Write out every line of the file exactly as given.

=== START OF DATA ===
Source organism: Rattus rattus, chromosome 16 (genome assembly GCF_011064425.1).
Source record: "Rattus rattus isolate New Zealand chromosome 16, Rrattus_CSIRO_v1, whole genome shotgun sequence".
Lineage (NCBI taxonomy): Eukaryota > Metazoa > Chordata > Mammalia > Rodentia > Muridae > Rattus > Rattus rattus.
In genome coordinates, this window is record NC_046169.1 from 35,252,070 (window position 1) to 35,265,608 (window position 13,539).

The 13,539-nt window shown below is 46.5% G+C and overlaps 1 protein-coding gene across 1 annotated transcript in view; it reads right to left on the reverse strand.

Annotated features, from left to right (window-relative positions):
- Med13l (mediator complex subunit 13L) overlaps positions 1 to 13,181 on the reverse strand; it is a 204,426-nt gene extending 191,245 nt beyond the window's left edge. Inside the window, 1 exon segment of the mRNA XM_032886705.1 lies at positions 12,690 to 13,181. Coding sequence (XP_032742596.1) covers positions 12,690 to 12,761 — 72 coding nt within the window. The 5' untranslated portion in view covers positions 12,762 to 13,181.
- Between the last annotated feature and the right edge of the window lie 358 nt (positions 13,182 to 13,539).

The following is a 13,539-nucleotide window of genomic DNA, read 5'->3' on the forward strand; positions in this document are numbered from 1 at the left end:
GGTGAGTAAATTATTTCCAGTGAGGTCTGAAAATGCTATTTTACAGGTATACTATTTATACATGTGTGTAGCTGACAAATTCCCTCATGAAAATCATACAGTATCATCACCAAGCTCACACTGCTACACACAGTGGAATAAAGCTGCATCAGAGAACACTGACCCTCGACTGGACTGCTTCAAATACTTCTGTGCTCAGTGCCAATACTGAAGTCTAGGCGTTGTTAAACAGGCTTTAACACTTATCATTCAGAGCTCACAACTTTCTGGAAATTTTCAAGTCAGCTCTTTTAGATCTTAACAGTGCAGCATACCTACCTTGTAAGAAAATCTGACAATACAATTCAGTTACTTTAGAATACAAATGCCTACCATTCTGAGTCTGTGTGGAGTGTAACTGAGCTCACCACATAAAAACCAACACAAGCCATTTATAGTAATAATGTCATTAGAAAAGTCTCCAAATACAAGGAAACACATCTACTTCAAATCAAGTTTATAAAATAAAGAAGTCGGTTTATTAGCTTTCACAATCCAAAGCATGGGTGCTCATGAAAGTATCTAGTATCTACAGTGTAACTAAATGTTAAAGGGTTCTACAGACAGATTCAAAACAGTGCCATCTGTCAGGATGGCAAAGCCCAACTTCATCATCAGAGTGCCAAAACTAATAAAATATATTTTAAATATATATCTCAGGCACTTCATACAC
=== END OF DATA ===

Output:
Source organism: Rattus rattus, chromosome 16 (genome assembly GCF_011064425.1).
Source record: "Rattus rattus isolate New Zealand chromosome 16, Rrattus_CSIRO_v1, whole genome shotgun sequence".
Lineage (NCBI taxonomy): Eukaryota > Metazoa > Chordata > Mammalia > Rodentia > Muridae > Rattus > Rattus rattus.
In genome coordinates, this window is record NC_046169.1 from 35,252,070 (window position 1) to 35,265,608 (window position 13,539).

The 13,539-nt window shown below is 46.5% G+C and overlaps 1 protein-coding gene across 1 annotated transcript in view; it reads right to left on the reverse strand.

Annotated features, from left to right (window-relative positions):
- Med13l (mediator complex subunit 13L) overlaps positions 1 to 13,181 on the reverse strand; it is a 204,426-nt gene extending 191,245 nt beyond the window's left edge. Inside the window, 1 exon segment of the mRNA XM_032886705.1 lies at positions 12,690 to 13,181. Coding sequence (XP_032742596.1) covers positions 12,690 to 12,761 — 72 coding nt within the window. The 5' untranslated portion in view covers positions 12,762 to 13,181.
- Between the last annotated feature and the right edge of the window lie 358 nt (positions 13,182 to 13,539).

The following is a 13,539-nucleotide window of genomic DNA, read 5'->3' on the forward strand; positions in this document are numbered from 1 at the left end:
GGTGAGTAAATTATTTCCAGTGAGGTCTGAAAATGCTATTTTACAGGTATACTATTTATACATGTGTGTAGCTGACAAATTCCCTCATGAAAATCATACAGTATCATCACCAAGCTCACACTGCTACACACAGTGGAATAAAGCTGCATCAGAGAACACTGACCCTCGACTGGACTGCTTCAAATACTTCTGTGCTCAGTGCCAATACTGAAGTCTAGGCGTTGTTAAACAGGCTTTAACACTTATCATTCAGAGCTCACAACTTTCTGGAAATTTTCAAGTCAGCTCTTTTAGATCTTAACAGTGCAGCATACCTACCTTGTAAGAAAATCTGACAATACAATTCAGTTACTTTAGAATACAAATGCCTACCATTCTGAGTCTGTGTGGAGTGTAACTGAGCTCACCACATAAAAACCAACACAAGCCATTTATAGTAATAATGTCATTAGAAAAGTCTCCAAATACAAGGAAACACATCTACTTCAAATCAAGTTTATAAAATAAAGAAGTCGGTTTATTAGCTTTCACAATCCAAAGCATGGGTGCTCATGAAAGTATCTAGTATCTACAGTGTAACTAAATGTTAAAGGGTTCTACAGACAGATTCAAAACAGTGCCATCTGTCAGGATGGCAAAGCCCAACTTCATCATCAGAGTGCCAAAACTAATAAAATATATTTTAAATATATATCTCAGGCACTTCATACAC